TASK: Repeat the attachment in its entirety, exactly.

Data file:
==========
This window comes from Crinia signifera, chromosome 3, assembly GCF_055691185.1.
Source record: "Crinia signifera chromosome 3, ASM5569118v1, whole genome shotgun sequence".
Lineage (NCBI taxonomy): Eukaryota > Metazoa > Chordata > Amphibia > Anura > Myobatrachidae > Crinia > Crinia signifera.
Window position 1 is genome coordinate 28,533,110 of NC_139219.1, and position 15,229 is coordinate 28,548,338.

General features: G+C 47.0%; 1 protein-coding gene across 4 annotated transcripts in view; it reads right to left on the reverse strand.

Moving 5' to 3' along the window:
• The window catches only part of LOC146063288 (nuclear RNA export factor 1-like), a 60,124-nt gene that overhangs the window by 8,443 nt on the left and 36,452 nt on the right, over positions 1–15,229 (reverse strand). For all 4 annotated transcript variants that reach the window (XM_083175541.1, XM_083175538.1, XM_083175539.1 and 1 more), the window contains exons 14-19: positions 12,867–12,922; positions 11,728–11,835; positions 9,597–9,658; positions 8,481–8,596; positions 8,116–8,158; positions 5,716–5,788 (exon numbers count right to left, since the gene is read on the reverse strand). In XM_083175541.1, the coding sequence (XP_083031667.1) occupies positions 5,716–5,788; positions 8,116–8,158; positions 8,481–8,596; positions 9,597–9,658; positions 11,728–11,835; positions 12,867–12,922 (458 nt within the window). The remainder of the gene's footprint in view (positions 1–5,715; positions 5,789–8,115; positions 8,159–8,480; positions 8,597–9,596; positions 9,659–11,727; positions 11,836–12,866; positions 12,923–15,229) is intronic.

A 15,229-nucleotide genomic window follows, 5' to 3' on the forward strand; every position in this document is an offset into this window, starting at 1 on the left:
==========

This window comes from Crinia signifera, chromosome 3, assembly GCF_055691185.1.
Source record: "Crinia signifera chromosome 3, ASM5569118v1, whole genome shotgun sequence".
Lineage (NCBI taxonomy): Eukaryota > Metazoa > Chordata > Amphibia > Anura > Myobatrachidae > Crinia > Crinia signifera.
Window position 1 is genome coordinate 28,533,110 of NC_139219.1, and position 15,229 is coordinate 28,548,338.

General features: G+C 47.0%; 1 protein-coding gene across 4 annotated transcripts in view; it reads right to left on the reverse strand.

Moving 5' to 3' along the window:
• The window catches only part of LOC146063288 (nuclear RNA export factor 1-like), a 60,124-nt gene that overhangs the window by 8,443 nt on the left and 36,452 nt on the right, over positions 1–15,229 (reverse strand). For all 4 annotated transcript variants that reach the window (XM_083175541.1, XM_083175538.1, XM_083175539.1 and 1 more), the window contains exons 14-19: positions 12,867–12,922; positions 11,728–11,835; positions 9,597–9,658; positions 8,481–8,596; positions 8,116–8,158; positions 5,716–5,788 (exon numbers count right to left, since the gene is read on the reverse strand). In XM_083175541.1, the coding sequence (XP_083031667.1) occupies positions 5,716–5,788; positions 8,116–8,158; positions 8,481–8,596; positions 9,597–9,658; positions 11,728–11,835; positions 12,867–12,922 (458 nt within the window). The remainder of the gene's footprint in view (positions 1–5,715; positions 5,789–8,115; positions 8,159–8,480; positions 8,597–9,596; positions 9,659–11,727; positions 11,836–12,866; positions 12,923–15,229) is intronic.

A 15,229-nucleotide genomic window follows, 5' to 3' on the forward strand; every position in this document is an offset into this window, starting at 1 on the left: